)are already localized to two complementary series of seven bands that encircle the embryo. The generation of these striped patterns is a key event in the development.
Temperature sensitive mutants.
|Mutations involving bithorax complex.
Mutations in a complex locus, bithorax complex
are considered to be the best example for the study of development leading to the production of adult fly. The most important mutations in BX-C
are in bx+,
such as bx1.
For instance, a strong bx
mutation causes the anterior part of T3 to develop as the anterior part of T2. This suggests that bx+
at some stage becomes active in some cells leading to their differentiation in the anterior part of T3, so that inactivation of bx+
leads to the development of these cells as anterior of T2. A further extension of the conclusion is that bx+
does not act in cells that form anterior of T2, since T2 remains unaffected by a bx
mutation. In other words bx+
remains active in anterior of T3, but turned off in anterior of T2. A deletion in entire Bx-C
is lethal and all segments (T1-T3 and AB1-AB8) develop into those like T2 with its leg and wing, a state which is considered to be the 'developmental ground state'.
Different components of bx-c
at the DNA level are required to direct differentiation of the posterior segments along specialized path of development, so that a recessive mutation affecting a particular segment transforms it to a more anterior segment, which is the ground state for this transformed element. There are also dominant mutations which transform specific segments into structures like those of segments further posterior to them (see Fig. 38.4). Some of the mutants in Bx-C
were described in Regulation of Gene Expression 3. A Variety of Mechanisms in Eukaryotes
|Fig. 38.4. Model of function of bithorax complex; BX-C is divided into nine elements; the active elements ;are filled and inactive are open; the half filled cricle represents Ubx+ in the posterior compartment of T2 (note that in each progressively posterior segment, one more element is active).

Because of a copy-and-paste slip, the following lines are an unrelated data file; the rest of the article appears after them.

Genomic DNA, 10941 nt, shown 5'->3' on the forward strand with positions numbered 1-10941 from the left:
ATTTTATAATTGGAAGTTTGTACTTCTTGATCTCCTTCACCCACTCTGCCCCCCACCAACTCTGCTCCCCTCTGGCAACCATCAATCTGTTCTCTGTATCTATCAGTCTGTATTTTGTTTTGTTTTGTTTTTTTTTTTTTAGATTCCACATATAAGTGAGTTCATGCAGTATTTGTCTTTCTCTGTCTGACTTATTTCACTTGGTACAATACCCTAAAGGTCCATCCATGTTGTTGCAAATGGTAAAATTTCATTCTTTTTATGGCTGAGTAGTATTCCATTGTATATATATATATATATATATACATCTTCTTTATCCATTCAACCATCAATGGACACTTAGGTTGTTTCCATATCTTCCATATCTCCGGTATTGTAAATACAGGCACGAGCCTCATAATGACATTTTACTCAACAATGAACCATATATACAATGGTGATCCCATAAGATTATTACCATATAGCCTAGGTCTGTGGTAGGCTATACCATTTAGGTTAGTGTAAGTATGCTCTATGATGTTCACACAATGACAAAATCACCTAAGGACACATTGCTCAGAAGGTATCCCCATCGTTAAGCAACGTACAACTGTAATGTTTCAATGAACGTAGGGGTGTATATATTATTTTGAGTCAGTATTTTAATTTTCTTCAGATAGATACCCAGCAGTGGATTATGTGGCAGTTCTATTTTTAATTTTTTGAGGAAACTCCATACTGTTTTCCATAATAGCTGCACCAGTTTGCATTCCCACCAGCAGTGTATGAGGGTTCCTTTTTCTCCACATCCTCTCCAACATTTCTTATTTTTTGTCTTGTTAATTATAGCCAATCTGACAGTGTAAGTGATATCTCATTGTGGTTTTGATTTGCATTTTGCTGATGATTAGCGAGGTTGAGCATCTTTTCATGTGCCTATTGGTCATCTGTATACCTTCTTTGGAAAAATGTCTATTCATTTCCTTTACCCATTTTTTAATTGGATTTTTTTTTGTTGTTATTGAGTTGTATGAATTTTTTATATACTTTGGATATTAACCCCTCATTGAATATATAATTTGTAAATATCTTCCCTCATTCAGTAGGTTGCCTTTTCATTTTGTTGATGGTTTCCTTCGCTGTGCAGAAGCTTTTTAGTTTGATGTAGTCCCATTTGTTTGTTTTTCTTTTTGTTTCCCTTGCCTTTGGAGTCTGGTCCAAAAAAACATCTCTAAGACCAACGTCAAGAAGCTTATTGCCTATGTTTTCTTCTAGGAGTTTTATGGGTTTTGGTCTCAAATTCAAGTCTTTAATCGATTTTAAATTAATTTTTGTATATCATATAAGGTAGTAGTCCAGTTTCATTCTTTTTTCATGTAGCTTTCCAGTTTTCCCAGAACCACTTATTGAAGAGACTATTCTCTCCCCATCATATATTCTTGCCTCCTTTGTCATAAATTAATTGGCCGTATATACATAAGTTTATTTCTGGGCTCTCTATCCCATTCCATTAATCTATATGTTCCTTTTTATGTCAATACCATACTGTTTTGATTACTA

Temperature sensitive (ts
)mutants have also been utilized for the study of development. These mutants may be grown for some time under permissive temperatures and then shifted to restrictive temperatures at specific developmental stages, to study the effect on the phenotype. Pulses of restrictive temperatures have also been used for the analysis of development. For instance, in Drosophila,
the allele, shibire temperature sensitive 1
)was named after a Japanese word meaning paralysis. The mutants with this allele shi'sl
develop normally at 22°C, but when transferred to 29°C they become paralysed and if shifted back to 22°C, the flies recover mobility within minutes. Cultures shifted from 22°C to 29°C at different developmental stages revealed asuccession of different lethal phases (LPs). A range of phenotypic defects in bristles, hairs and eyes was found to be induced at different times, suggesting the sequence or order in which the developmental stages proceed. Almost all these studies indicated that the temperature sensitive periods occur during the third instar stage of larval development, after which the cells and tissues are committed to the
future course of development, which can not be affected by mutations or by any other manipulation.
|Mutations involving antennapedia complex (ANT-C).
controls the posterior thoracic and abdominal segments, genes in antennapedia complex (ANT-C
)affect head and thorax. A dominant mutation called Antennapedia
converts part of the antenna into leg structures. This replacement of parts is position-specific, that is, a given internal segment is always replaced by a specific part of the leg (Fig. 38.5). These observations suggest that there is some common overall developmental plan, on which the specific details of leg or antenna development are overlaid.
In these homeotic strains, at the 3' end of the
. gene involved is 180bp (base pairs) long homeo box,
which is associated not only with various genes of BX-C
are collectively called homeotic complex or HOM-C), but also with a number of homeotic boxes in frogs, birds, mice and humans. This aspect has been discussed in Regulation of Gene Expression 3. A Variety of Mechanisms in Eukaryotes
|Fig. 38.5. The correspondence between antennae and leg structures in Drvsophila, based on position specific transformations in homeotic antennae of Antennapedia (mutant Drosophila).